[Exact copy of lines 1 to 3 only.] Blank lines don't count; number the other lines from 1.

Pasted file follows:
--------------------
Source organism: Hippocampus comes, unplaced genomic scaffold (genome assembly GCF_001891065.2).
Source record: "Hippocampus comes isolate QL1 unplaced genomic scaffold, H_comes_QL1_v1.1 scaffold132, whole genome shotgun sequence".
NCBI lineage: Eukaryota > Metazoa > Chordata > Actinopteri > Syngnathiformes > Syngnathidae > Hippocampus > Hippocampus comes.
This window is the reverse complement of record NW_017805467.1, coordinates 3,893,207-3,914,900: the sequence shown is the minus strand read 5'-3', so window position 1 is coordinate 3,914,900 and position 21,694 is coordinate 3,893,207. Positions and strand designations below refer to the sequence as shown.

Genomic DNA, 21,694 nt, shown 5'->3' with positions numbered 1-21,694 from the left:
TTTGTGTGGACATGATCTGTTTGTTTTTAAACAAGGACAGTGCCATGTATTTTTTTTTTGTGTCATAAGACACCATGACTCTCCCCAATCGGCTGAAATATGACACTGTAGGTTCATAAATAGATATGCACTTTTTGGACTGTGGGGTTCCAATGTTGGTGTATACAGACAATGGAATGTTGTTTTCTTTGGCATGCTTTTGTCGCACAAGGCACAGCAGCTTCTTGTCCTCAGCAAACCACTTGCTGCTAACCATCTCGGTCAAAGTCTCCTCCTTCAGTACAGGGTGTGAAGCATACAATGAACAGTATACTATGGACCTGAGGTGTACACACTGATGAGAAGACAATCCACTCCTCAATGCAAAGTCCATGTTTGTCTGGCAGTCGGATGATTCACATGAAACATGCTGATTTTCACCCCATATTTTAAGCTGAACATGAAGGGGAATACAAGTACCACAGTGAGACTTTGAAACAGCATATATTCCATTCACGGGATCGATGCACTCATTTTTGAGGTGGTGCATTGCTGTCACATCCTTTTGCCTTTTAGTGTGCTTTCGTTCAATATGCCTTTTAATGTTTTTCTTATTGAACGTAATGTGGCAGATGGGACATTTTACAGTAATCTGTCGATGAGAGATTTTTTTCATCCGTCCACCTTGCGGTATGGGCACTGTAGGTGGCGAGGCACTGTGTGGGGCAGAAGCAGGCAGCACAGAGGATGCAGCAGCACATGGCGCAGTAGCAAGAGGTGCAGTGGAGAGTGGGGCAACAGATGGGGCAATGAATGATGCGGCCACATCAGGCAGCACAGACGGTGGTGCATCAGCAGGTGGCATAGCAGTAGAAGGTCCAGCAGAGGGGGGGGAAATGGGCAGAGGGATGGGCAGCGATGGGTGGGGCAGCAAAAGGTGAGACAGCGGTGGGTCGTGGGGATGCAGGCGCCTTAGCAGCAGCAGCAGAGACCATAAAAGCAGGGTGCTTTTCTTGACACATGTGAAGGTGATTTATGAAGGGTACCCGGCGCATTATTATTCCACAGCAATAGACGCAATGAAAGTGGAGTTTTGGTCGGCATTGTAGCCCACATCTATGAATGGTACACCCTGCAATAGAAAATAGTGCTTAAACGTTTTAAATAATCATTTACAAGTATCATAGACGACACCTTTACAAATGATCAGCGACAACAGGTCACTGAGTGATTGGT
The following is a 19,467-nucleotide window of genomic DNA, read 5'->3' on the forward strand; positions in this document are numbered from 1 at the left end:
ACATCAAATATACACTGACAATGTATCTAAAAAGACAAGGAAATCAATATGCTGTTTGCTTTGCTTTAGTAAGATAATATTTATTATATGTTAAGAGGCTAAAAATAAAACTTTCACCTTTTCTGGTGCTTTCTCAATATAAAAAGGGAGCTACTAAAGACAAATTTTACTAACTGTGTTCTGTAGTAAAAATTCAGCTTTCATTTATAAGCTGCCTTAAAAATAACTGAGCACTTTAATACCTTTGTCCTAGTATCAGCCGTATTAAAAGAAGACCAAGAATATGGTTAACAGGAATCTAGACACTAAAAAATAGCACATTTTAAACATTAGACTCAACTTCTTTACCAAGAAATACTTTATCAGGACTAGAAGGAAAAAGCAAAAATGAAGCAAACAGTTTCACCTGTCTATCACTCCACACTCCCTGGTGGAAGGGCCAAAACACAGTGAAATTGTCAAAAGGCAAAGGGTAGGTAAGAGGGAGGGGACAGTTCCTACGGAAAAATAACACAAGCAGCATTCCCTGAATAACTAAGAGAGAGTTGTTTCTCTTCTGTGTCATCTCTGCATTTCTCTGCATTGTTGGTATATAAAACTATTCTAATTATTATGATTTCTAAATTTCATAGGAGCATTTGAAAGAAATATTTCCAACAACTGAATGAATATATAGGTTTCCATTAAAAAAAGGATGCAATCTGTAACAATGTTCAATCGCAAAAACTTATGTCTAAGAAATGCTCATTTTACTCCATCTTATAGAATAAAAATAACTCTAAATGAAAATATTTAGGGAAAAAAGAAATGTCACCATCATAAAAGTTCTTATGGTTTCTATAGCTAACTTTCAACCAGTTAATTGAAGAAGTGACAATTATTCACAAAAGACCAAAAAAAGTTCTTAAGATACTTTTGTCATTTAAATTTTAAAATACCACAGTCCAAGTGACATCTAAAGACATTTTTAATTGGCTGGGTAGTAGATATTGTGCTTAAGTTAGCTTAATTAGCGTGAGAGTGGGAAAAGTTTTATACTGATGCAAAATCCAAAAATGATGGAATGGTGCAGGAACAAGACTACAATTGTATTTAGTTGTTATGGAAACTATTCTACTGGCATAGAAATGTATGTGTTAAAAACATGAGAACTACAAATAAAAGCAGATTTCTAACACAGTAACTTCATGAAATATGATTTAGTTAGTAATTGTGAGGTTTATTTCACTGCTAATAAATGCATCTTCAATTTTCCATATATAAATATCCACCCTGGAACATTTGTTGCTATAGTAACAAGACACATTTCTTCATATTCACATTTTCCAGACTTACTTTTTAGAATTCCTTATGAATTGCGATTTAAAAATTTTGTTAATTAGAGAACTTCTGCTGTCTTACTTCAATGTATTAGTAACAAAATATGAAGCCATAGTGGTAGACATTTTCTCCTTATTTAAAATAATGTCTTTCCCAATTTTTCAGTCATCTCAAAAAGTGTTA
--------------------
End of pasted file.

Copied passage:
Source organism: Hippocampus comes, unplaced genomic scaffold (genome assembly GCF_001891065.2).
Source record: "Hippocampus comes isolate QL1 unplaced genomic scaffold, H_comes_QL1_v1.1 scaffold132, whole genome shotgun sequence".
NCBI lineage: Eukaryota > Metazoa > Chordata > Actinopteri > Syngnathiformes > Syngnathidae > Hippocampus > Hippocampus comes.